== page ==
Author + information
- Loukianos S. Rallidis, MD∗ ( and )
- Maria Anastasiou-Nana, MD
- ↵∗Second Department of Cardiology, University General Hospital Attikon, 74 Thermopylon, Argyroupolis 16451 Athens, Greece
We read with great interest the American College of Cardiology/American Heart Association (ACC/AHA) new guidelines on the treatment of blood cholesterol (1). The guidelines are based on a thorough evaluation of randomized controlled trials (RCTs), systemic reviews, and meta-analyses of RCTs with atherosclerotic cardiovascular disease outcomes.
However, the issue of statin-related myopathy (SRM) has been greatly underestimated, and this contrasts with findings of observational studies that suggest that SRM is relatively common (2,3). The committee states that SRM is rare (∼0.01 excess case per 100 statin-treated individuals per year), and this notion is derived from data from RCTs that have systematically underestimated SRM for several reasons (4):
1. Application of strict criteria to define myopathy, such as creatine kinase (CK) elevation >10× upper limit normal (ULN) with or without muscle symptoms, which is a rare manifestation of myopathy. Therefore, the reported incidence of myopathy in most trials was <0.3%, for example, in the HPS (Heart Protection Study) study, it was 0.11% (5); in the 4S (Scandinavian Simvastatin Survival Study) study, 0.27% (6); and so on. Furthermore, in some trials, myopathy was defined as a persistent increase in CK >10× ULN on 2 consecutive measurements, which reduced even more the incidence of myopathy. This is the case with the TNT (Treating to New Targets) trial (7) in which none of the participants, even on a high statin dose, fulfilled the criteria for myopathy.
2. Failure to systematically report myalgias: in many trials, patients were not interviewed for mild muscle complaints, the commonest manifestation of myopathy, or for fatigue, another form of myopathy.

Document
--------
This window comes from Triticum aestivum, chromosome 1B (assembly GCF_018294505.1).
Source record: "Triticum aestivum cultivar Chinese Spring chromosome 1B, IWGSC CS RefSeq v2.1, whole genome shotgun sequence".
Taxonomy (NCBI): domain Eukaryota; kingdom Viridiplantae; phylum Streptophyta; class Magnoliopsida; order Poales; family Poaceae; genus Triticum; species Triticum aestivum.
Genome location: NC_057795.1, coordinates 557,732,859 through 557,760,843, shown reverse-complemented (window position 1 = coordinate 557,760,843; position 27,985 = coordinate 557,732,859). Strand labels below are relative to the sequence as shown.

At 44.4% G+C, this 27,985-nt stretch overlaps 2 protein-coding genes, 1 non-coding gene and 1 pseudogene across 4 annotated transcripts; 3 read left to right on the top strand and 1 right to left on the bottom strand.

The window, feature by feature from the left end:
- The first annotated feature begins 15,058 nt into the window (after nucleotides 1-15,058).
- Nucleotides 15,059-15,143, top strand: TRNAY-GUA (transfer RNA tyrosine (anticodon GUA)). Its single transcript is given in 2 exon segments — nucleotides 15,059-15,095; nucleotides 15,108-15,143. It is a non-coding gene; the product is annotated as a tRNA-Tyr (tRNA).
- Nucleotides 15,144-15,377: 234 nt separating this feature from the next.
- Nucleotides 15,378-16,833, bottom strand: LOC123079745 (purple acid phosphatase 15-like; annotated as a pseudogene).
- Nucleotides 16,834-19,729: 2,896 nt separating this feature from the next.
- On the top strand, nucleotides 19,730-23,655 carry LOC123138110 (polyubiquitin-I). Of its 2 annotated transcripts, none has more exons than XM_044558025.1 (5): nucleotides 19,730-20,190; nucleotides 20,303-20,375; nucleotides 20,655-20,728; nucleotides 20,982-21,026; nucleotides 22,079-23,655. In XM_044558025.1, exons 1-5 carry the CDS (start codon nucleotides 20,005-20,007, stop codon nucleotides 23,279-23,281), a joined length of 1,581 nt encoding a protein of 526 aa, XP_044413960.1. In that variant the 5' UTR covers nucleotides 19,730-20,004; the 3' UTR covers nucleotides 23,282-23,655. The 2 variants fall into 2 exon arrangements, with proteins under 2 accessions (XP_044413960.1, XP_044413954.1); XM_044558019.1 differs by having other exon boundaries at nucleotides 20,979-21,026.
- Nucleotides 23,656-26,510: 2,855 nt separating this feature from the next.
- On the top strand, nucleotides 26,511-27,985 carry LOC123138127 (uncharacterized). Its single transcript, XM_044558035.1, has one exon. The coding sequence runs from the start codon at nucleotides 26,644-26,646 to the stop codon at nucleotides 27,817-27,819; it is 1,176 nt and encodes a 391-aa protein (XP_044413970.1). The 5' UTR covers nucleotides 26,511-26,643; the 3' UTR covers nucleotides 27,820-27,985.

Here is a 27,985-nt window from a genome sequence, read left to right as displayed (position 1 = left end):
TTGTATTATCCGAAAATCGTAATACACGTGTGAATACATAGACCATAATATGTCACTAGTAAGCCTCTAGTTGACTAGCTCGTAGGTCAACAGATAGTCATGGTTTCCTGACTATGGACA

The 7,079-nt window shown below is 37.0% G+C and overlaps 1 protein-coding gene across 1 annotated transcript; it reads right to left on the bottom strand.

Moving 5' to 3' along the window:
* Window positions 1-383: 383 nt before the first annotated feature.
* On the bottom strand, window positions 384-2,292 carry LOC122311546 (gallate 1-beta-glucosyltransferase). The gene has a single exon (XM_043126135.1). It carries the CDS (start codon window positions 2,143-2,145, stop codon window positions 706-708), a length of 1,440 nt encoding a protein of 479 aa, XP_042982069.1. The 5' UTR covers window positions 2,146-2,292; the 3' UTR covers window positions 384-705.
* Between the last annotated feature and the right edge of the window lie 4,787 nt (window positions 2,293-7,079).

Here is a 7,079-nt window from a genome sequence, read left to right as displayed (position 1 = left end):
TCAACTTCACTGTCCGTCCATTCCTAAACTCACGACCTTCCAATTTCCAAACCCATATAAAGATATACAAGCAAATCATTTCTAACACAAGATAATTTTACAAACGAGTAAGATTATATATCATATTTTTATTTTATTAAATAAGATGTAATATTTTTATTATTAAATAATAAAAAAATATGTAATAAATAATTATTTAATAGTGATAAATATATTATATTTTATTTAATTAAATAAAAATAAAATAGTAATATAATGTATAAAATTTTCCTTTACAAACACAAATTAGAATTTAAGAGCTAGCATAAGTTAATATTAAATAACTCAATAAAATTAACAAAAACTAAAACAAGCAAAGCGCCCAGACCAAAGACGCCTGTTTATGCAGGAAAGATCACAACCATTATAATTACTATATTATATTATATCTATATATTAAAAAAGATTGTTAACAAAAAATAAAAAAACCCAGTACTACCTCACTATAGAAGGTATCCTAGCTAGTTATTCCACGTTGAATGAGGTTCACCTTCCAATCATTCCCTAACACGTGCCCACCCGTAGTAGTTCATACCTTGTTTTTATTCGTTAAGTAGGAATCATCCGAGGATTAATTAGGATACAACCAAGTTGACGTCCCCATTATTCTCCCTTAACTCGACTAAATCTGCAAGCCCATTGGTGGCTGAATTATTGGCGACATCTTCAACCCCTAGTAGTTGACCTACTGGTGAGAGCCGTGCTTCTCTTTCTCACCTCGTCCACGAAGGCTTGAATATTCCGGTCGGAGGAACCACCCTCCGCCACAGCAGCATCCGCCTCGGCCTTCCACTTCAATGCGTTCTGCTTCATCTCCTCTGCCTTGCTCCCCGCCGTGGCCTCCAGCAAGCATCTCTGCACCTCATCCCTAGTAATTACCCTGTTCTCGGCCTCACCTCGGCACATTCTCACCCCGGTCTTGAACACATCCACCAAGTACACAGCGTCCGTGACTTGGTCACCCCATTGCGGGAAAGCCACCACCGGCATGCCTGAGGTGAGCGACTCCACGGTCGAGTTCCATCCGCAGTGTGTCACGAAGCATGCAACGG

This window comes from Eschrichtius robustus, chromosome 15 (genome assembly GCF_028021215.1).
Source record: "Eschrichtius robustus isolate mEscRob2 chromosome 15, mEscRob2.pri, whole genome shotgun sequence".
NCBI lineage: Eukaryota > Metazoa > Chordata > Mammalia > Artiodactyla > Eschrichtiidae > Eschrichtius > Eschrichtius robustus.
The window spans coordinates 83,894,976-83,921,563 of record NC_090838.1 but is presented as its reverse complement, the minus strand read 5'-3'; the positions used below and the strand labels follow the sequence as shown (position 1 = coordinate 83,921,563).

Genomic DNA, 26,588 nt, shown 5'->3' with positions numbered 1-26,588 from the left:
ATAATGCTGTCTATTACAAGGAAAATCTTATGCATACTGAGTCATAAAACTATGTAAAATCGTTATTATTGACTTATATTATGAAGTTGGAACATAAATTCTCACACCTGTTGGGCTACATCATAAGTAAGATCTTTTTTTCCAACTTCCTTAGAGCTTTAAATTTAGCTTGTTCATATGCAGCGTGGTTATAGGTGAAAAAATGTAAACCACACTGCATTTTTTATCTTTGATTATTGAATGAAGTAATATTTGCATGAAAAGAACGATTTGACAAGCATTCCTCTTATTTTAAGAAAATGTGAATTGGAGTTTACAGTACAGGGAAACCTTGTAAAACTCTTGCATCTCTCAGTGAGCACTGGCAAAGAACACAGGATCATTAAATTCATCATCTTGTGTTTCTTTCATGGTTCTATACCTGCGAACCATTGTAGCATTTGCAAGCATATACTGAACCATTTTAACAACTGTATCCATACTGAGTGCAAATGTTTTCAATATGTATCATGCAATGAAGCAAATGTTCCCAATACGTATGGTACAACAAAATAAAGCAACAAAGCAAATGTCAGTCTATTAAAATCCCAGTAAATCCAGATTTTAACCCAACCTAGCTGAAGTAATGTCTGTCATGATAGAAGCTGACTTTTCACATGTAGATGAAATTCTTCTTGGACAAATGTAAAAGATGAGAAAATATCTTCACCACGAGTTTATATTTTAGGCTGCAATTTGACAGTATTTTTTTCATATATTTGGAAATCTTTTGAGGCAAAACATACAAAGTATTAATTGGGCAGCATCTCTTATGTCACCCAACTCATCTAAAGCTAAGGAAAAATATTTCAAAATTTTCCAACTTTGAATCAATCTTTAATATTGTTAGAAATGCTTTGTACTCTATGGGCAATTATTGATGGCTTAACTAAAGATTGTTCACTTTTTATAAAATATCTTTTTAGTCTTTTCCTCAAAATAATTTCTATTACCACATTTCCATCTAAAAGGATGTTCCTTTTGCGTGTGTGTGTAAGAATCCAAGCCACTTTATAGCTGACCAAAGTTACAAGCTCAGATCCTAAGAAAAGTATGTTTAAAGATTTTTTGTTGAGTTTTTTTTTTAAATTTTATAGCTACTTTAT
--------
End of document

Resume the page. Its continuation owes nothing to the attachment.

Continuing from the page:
3. Exclusion of patients most likely to suffer from myopathy, such as patients with renal or liver insufficiency, patients taking drugs with possible interaction with statins, older patients, and so on.
4. Exclusion of patients experiencing muscle symptoms during the open-label run-in phase of the trials. In some of them, up to 30% of the eligible patients were excluded in pre-randomization phases because they did not meet randomization criteria or had adverse events (7).
Observational studies report an incidence of SRM ranging between 5% and 10% (2,3), and this is consistent with our daily clinical practice. It is therefore essential to emphasize that SRM is not uncommon, and when it appears, does not always necessitates statin discontinuation. In most cases, myalgias are mild, and after careful clinical evaluation, discussion with the patient, and weighing the benefits and risk, it is likely that the patient will remain on statin therapy, probably at lower dose, and have all the clinical benefits associated with statin treatment.
- Stone N.J.,
- Robinson J.,
- Lichtenstein A.H.,
- et al.